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Legislators in Maryland, Virginia, and the District of Columbia have teamed up to form an interstate compact that would bar any public dollars from financing the construction of a new Washington Redskins stadium.
The three-way agreement aims to ward off likely requests for a Redskins funding deal, a part of the burgeoning battle over public financing of sports stadiums.
However, the interstate compact faces an uphill legislative journey in all three jurisdictions and can only be enforced if all three legislatures approve it. The Virginia House Subcommittee on General Government and Capital Outlay voted unanimously Feb. 7 to lay the measure on the table, and the District of Columbia has yet to refer its bill to a hearing.
The proposed compact comes at a time when bids for Amazon.com Inc.'s second headquarters have dominated the national discourse about how much taxpayer spending is too much. Economists and stadium experts hope that the three-way measure will be a tipping point in city and state funding wars to win over companies and sports teams—which often come at taxpayers’ expense.
During a Maryland legislative hearing Feb. 6, Delegate David Moon (D) urged lawmakers to consider the price tag of a stadium alongside other initiatives the state is planning, including the state’s bid for HQ2.
“We have a billion dollar a year deficit each year. I don’t even know how we have the money for this, and also including Amazon, hospitals, Pimlico,” he said.
Per media reports, the team plans to have a new 60,000 seat stadium ready by the time the lease on the Redskins’ current home, FedEx Field in Landover, Md., expires in 2027.
The interstate compact would prohibit Maryland ( H.B. 229), Virginia ( H.B. 876), and the District of Columbia ( B22-0095) from providing any public financing or public incentives toward the construction of a new Redskins stadium.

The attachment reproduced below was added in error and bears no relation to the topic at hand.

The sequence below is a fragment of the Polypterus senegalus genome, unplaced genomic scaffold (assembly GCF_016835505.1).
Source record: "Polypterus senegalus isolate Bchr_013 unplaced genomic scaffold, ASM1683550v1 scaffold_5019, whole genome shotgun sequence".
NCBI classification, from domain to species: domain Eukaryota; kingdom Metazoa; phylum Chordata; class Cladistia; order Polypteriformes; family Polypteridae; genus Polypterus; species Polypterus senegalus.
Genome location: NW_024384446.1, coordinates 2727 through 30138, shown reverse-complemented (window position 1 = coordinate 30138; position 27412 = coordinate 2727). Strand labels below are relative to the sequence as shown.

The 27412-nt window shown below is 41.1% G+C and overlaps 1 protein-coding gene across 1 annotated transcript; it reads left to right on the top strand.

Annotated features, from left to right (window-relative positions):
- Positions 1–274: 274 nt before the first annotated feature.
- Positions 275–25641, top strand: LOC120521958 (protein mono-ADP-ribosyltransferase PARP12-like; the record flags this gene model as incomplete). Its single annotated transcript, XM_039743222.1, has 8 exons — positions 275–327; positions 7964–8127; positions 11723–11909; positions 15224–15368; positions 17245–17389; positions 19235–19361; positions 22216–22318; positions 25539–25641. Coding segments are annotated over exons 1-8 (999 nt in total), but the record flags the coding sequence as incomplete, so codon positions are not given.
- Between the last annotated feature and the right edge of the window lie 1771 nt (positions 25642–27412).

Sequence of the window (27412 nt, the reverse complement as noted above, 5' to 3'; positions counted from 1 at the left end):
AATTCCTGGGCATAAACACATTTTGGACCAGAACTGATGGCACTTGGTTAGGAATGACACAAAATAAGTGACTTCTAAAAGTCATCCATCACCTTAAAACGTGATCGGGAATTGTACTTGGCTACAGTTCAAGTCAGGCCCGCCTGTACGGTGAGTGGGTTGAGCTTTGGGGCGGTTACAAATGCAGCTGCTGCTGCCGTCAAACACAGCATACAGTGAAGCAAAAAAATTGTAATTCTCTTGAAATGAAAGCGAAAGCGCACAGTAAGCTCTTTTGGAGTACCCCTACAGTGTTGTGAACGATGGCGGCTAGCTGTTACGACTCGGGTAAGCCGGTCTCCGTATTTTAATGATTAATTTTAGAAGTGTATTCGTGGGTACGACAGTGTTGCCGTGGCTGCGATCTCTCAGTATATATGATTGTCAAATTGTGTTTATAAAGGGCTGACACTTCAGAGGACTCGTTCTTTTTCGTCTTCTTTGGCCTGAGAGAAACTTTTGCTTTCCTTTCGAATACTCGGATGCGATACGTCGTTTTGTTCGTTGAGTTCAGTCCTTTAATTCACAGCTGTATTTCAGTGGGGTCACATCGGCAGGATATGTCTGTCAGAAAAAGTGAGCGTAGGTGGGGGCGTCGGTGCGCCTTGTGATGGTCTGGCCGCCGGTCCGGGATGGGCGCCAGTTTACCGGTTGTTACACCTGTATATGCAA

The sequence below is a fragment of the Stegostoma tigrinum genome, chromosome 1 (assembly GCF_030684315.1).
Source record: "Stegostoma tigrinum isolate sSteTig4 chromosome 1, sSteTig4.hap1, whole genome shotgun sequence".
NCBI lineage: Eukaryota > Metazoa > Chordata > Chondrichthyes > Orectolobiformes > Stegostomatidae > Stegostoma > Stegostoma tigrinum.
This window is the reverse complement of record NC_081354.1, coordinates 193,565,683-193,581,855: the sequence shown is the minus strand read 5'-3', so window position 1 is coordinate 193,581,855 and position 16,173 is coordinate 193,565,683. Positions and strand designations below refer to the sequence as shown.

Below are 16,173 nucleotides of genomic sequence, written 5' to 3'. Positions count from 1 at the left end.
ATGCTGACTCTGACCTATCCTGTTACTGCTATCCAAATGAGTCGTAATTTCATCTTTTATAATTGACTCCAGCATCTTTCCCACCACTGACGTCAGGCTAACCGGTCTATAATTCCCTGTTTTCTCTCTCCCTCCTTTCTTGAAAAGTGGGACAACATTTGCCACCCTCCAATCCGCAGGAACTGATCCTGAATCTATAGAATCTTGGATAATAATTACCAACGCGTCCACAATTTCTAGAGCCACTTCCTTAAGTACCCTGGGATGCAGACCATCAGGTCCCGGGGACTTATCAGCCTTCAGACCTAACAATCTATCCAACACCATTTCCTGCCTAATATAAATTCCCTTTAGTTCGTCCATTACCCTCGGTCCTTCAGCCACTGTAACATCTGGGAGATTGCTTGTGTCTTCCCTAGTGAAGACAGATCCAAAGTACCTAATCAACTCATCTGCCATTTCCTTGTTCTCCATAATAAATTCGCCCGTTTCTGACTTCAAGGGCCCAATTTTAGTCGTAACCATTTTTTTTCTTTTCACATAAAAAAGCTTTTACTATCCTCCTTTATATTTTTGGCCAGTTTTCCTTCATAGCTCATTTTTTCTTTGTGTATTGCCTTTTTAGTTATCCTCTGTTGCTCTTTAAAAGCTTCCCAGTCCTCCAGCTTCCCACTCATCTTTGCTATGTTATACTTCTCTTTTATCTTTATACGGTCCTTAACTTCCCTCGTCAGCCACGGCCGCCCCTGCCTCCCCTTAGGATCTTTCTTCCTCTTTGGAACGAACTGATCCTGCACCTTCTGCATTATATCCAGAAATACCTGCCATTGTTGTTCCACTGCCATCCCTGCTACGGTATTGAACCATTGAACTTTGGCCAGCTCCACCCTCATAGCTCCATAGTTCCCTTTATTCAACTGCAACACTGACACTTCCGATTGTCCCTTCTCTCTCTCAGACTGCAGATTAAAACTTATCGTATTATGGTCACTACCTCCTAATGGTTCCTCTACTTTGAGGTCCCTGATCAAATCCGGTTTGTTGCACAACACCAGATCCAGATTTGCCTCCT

Unless “otherwise available to all development projects or business entities located in” each jurisdiction, no public incentives could be provided for stadium construction, according to each bill.
Additionally, the proposed legislation would bar each jurisdiction from using public funds for the maintenance of facilities and for any public infrastructure required for a new stadium. They could not lease or donate land to the Redskins.
The legislators are joining forces in what is viewed as an experimental legislative effort to ensure that no state in the greater-D.C. area is strong-armed into a stadium deal.
“The really interesting thing about the Redskins stadium is that because it is a geographically anchored position, it seems plausible that we would be able to get jurisdictions to agree not to give money to lure the team from one place to another,” Moon told Bloomberg Tax.
“It’s a little bit of an experiment to give jurisdictions the tools to equip themselves to counteract the race to the bottom,” he said.
Stadium deals are notorious for inciting bidding wars among localities, Victor Matheson, sports economist and professor at the College of the Holy Cross, told Bloomberg Tax.
“Any company that has this single prize can so easily manipulate folks against one another, and one of the ways you prevent that is you prevent people from all competing against one another,” Matheson said.